What COVID-19 can tell us about taking on the Climate Crisis

What COVID-19 can tell us about taking on the Climate Crisis

The COVID-19 pandemic reminds us of the urgent need to seriously address the climate crisis.

There is, according to the World Health Organization (WHO), an observable link between changing climatic conditions and infectious disease. And while it would be misleading to say that climate change caused COVID-19, the unsustainable industrial practices that lie behind climate change led to biodiversity loss that made a global pandemic more likely in the 21st century. COVID-19 and climate change both expose the fragility of the systems that underpin human life and wellbeing – but also, potentially, society’s capacity for transformational change in times of desperate need.

COVID-19 also makes the work of researching and disseminating new findings and pushing for political action on climate change more difficult – here in Australia, this is on top of the challenges created by the summer 2019-2020 bushfires. The slow-down of work, barriers to collaboration, and diversion of resources that have affected researchers and policymakers globally have also affected Intergovernmental Panel on Climate Change (IPCC), which will struggle to meet its next reporting deadline in 2021. Greta Thunberg’s School Strike for Climate has gone online. Whether this proves an effective means of protest, or the climate agenda Thunberg forced to world leaders’ attention last year gets swept away by the pandemic, remains to be seen.

Nonetheless it is clear that addressing the climate crisis must be at the heart of efforts at economic recovery. Global business and political leaders have made this clear in their early declarations about a recovery. UN Secretary-General Antonio Guterres says both crises require “brave, visionary and collaborative leadership” anchored in multilateralism. European Commission President Ursula von der Leyen has pledged to put the much-vaunted European Green Deal at the heart of the EU’s recovery effort. In April, an Ipsos Mori poll found that 65 per cent of respondents, all over the world, agreed that climate change should be prioritised in the post-pandemic recovery.

COVID-19 also makes clear what we are up against. The pernicious binary distinction of ‘the economy’ against climate has been reproduced in calls in the Anglophone west to ease lockdown restrictions prematurely, against the advice of public health experts. The denies both the reality, and the extent, of the crisis: like a world two degrees hotter at the end of the century, an extended pandemic, inadequately addressed, will only cost us more in GDP, wellbeing, and human mortality. These effects will not be evenly distributed. Knowledge economy workers in the global north can insulate themselves better from both COVID-19 and worsening climactic conditions than industrial workers, or workers in the service economy whose jobs require close contact and environmental exposure. Policymakers’ and economists’ job is to help us navigate this reality. Their strategies must be underpinned by the imperatives of human wellbeing and social justice.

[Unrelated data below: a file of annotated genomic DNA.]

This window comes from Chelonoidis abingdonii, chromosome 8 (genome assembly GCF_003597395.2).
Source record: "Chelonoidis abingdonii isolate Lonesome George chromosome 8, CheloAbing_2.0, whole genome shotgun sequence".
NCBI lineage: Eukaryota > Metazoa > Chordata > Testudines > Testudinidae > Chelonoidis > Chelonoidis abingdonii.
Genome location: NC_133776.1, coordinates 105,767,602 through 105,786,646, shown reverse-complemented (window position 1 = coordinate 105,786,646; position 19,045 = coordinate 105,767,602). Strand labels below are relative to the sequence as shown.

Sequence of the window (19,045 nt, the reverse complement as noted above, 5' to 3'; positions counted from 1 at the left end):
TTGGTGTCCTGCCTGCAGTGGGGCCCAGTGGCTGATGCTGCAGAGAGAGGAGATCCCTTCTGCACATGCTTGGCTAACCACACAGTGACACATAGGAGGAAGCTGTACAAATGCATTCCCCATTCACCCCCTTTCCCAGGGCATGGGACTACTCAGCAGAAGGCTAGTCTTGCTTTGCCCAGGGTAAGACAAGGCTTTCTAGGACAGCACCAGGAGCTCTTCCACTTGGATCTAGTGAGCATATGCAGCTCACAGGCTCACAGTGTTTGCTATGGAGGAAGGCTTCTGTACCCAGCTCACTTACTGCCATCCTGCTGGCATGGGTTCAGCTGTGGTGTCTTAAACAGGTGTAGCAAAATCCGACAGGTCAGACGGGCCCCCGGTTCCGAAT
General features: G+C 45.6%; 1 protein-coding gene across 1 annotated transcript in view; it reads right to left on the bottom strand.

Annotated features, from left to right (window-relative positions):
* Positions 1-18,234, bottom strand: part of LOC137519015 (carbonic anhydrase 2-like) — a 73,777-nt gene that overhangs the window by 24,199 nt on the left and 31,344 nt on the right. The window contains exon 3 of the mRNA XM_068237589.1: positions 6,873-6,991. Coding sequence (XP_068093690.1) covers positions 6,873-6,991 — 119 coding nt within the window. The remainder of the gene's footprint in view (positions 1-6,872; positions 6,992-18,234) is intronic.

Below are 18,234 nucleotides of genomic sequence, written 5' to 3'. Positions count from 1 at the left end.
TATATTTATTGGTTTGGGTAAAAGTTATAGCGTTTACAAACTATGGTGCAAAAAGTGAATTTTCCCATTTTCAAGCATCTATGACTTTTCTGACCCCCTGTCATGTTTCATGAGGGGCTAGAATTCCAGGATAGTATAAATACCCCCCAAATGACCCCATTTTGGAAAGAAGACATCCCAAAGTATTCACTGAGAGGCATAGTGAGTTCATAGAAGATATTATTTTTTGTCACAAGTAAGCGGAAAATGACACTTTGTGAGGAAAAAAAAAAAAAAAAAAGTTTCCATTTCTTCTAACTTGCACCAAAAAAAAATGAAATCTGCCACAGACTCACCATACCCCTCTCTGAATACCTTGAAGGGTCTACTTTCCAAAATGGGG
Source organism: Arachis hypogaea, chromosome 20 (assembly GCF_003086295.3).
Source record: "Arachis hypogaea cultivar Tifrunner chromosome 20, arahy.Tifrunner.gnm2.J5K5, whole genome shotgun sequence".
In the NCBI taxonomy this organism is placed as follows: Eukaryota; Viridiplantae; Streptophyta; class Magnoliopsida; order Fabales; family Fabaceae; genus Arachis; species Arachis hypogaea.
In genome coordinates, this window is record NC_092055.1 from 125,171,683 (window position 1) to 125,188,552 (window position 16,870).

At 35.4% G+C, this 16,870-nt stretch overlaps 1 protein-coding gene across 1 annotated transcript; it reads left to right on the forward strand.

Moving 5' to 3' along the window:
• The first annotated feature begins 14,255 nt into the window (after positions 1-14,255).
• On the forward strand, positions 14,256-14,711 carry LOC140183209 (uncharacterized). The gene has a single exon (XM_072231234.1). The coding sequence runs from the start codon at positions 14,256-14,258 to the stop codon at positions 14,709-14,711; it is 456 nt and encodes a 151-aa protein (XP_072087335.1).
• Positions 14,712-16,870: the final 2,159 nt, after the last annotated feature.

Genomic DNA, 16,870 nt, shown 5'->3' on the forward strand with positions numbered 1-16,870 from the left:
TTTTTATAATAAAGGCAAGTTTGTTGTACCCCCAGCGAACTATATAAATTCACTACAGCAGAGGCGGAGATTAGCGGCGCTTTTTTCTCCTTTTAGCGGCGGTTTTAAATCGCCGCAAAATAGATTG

Activists, civil society, researchers and bystanders have a role to play, too. There are lessons we can take from responses to COVID-19 in the effort to rally public and political will behind climate action. Calls to ‘follow the science’ on climate, as we have done on COVID-19, are misplaced. This is because the pandemic has demonstrated, first of all, that science is not a monolith. The provisional nature of science and the need for rigorously contested science is demonstrated daily, as new evidence about the coronavirus and its health effects emerges and scientists across the world speed vaccines to trial. The pandemic has also shown that science is deeply, ineradicably politicised – one need only look at Dr Anthony Fauci’s efforts to make the White House listen to the facts about the pandemic, to see this. ‘Politics’ is not just for climate sceptics. It has to be for us, too.

How then, to make climate change political, while preserving the integrity of climate science? This is one question for the Jean Monnet Sustainable Development Goals Network Seminar on SDG 13: Take urgent action to combat climate change and its impacts. What role can the SDGs, SDG 13 in particular take in this work, as inspirational goals, policy frameworks or measurable outcomes for climate action?

Dr Chloe Ward, EU Centre of Excellence

Register here for the Jean Monnet Sustainable Development Goals Network online Seminar on SDG 13 on Tuesday 26 May, 12.30pm AEST.

12 May 2020


12 May 2020


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Acknowledgement of Country

RMIT University acknowledges the people of the Woi wurrung and Boon wurrung language groups of the eastern Kulin Nation on whose unceded lands we conduct the business of the University. RMIT University respectfully acknowledges their Ancestors and Elders, past and present. RMIT also acknowledges the Traditional Custodians and their Ancestors of the lands and waters across Australia where we conduct our business - Artwork 'Luwaytini' by Mark Cleaver, Palawa.